First, we rely on the language of the new Statute in the traditional context of common law evidence. The traditional rule is that prior out-of-court statements are not admissible except for special purposes such as: admission of a prior inconsistent statement for impeachment purposes only [Thompson v. State, 4 Storey 27, 174 A.2d 141 (Sup.Ct.1961)]; admission of a prior consistent statement to rebut an attack of recent fabrication or improper influence or motive for rehibilitation purposes only [Wisniewski v. State, 1 Storey 84, 138 A.2d 333 (Sup.Ct.1957)]; and admission of a prior statement for evidence of identification [Miller v. State, Del. Supr., 224 A.2d 592 (1966) (although the *22 precise identification there may now raise questions on "line-up" grounds) and Taylor v. State, Del.Supr., 298 A.2d 332 (1972)]. Since the Statute represents a departure from the common law rule of evidence and since the departure, at least in some instances, affects the traditional rights of persons interested in litigation, we think the Statute should be strictly construed. Mumford v. Robinson, Del.Supr., 231 A.2d 477 (1967). Even if the Statute is viewed in a limited sense as remedial, it becomes only one segment of the complex that is the law of evidence and it should be interpreted in the light of that preexisting law, knowledge of which is charged to the General Assembly. State for Use of Davis v. Adams, 3 Terry 54, 27 A.2d 401 (Super.Ct.1942). Thus, while the Court should give full effect to the limited change made by the General Assembly, strict construction is applicable. There should be a preference towards a narrow interpretation of the language in order to avoid overturning established procedures by implication not necessary from the statutory language. DeJoseph v. Faraone, Del.Super., 254 A.2d 257 (1969); Wilmington Housing Authority v. Greater St. John Baptist Church, Del.Supr., 291 A.2d 282 (1972).

We find that the Statute was not intended by the General Assembly to dispense with the traditional requirement that the State produce the live testimony of the witness. Moreover, we feel this interpretation is compelled by the statutory language. It is of course fundamental that in construing a Statute, the Court must seek to ascertain and give effect to the intention of the Legislature as expressed in the Statute itself. Ernest DiSabatino & Sons, Inc. v. Apostolico, Del.Super., 260 A.2d 710 (1969), aff'd. Del.Supr., 269 A.2d 552, aff'd. sub nom. Magness Construction Co. v. Waller, Del.Supr., 269 A.2d 554 (1970).

First, it should be noted that the Statute uses the word "witness". In this context, the word can be interpreted in two ways. It could mean one who, being present, personally saw or perceived some thing pertinent to the criminal case being tried, that is, an eyewitness. In re Harter's Estate, 229 Iowa 238, 294 N.W. 357, 362 (1940). Or, it could mean one who testifies to what he has seen or perceived. Wigginton v. Order of United Commercial Travelers of America, 126 F.2d 659, 666 (7th Cir. 1942), cert. denied, 317 U.S. 636, 63 S. Ct. 28, 87 L. Ed. 513 (1942).

In the context of an evidence Statute and in light of the preference for strict construction, we find the latter definition to be the appropriate one. Thus, ignoring any special problems presented by depositions [Superior Court Criminal Rule 15], the Statute requires the out-of-court declarant to be an in-court witness. This construction is consistent with the prior law and avoids a radical departure from traditional concepts by implication. The requirement also minimizes the abuse which can arise in out-of-court statements through the use of leading questions and questions calling incompetent, irrelevant and immaterial answers.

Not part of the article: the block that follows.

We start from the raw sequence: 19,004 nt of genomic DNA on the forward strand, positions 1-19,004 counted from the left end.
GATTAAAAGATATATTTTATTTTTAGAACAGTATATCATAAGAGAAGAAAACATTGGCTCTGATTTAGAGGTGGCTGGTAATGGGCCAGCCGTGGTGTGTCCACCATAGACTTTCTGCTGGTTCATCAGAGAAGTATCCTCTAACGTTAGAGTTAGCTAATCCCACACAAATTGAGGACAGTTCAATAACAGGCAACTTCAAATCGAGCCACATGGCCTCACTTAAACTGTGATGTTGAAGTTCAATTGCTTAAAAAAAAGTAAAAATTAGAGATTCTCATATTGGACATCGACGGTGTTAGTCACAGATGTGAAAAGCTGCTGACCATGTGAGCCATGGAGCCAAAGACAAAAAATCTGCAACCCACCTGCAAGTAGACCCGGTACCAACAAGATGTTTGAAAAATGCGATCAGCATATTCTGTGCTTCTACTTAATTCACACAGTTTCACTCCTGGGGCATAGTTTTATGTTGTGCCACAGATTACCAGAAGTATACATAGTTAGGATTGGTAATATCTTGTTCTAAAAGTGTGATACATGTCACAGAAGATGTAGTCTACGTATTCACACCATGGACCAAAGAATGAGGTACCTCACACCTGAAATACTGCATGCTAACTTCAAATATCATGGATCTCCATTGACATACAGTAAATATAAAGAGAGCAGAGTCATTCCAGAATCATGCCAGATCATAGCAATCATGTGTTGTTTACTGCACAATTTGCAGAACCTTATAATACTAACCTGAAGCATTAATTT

Second, the Statute requires the witness to be "subject to cross examination". Cross-examination has been given the following definition:

"CROSS-EXAMINATION. In practice. The examination of a witness upon a trial or hearing, or upon taking a deposition, by the party opposed to the one who produced him, upon his evidence given in chief, to test its truth, to further develop it, or for other purposes."

Black's Law Dictionary 450 (rev. 4th ed. 1968). See also Sherrick v. State, 157 Neb. 623, 61 N.W.2d 358, 365 (1953). In this country cross-examination has been tied to the content or at least to the occurrence of direct examination. See Philadelphia & T. R. Co. v. Stimpson, 39 U.S. (14 Pet.) 448, 10 L. Ed. 535 (1840), discussed at 10A Words and Phrases, "Cross-Examination" p. 250; White v. Dougherty, 1 Boyce 355, 76 A. 609 (Super.Ct.1910), rev'd on *23 other grounds, 2 Boyce 316, 80 A. 237 (Sup.Ct.1911); A. H. Angerstein, Inc. v. Jankowski, 5 Storey 304, 187 A.2d 81 (Super.Ct.1962). In short, cross-examination does not simply mean the right of an adversary to examine the witness. It generally means the right of the adversary to examine the witness after the witness has been examined by direct examination. Thus, in the present case, the State had the burden of examining the witness on direct examination under the Statute.

These two conclusions are reinforced by a third statutory phrase which says the Statute shall apply "regardless of whether the witness' in-court testimony is consistent with the prior statement or not." This clearly implies a requirement of in-court testimony by the witness. The same implication arises from a fourth statutory phrase which says the Statute shall apply "with or without a showing of surprise by the introducing party." Again, the presumption is that the declarant will be a testifying in-court witness.

We conclude that, in order to use the out-of-court statements of Wells, in the situation presented by this case, the legislative language required the production and direct examination of the witness Wells by the prosecution. We do not mean to suggest any precise form of direct examination except that it should touch both on the events perceived and the out-of-court statement itself. While we recognize the Statute could be read to impliedly require the in-court testimony of the declarant prior to any other evidence of the out-of-court statement and while such an interpretation would have some basis by analogy with the traditional foundation rule with respect to the admission of prior inconsistent statements [2 Wharton's Criminal Evidence, § 468, 416-421 (13th ed); compare State v. Grant, 3 W.W.Harr. 195, 133 A. 790 (Gen.Sess.1926)] and while such a practice strikes us at first blush as preferable, we make no such judgment as a matter of law because it has not been argued and there may be implications not readily apparent. The order of affirmative proof is usually a trial matter for counsel and the Trial Court.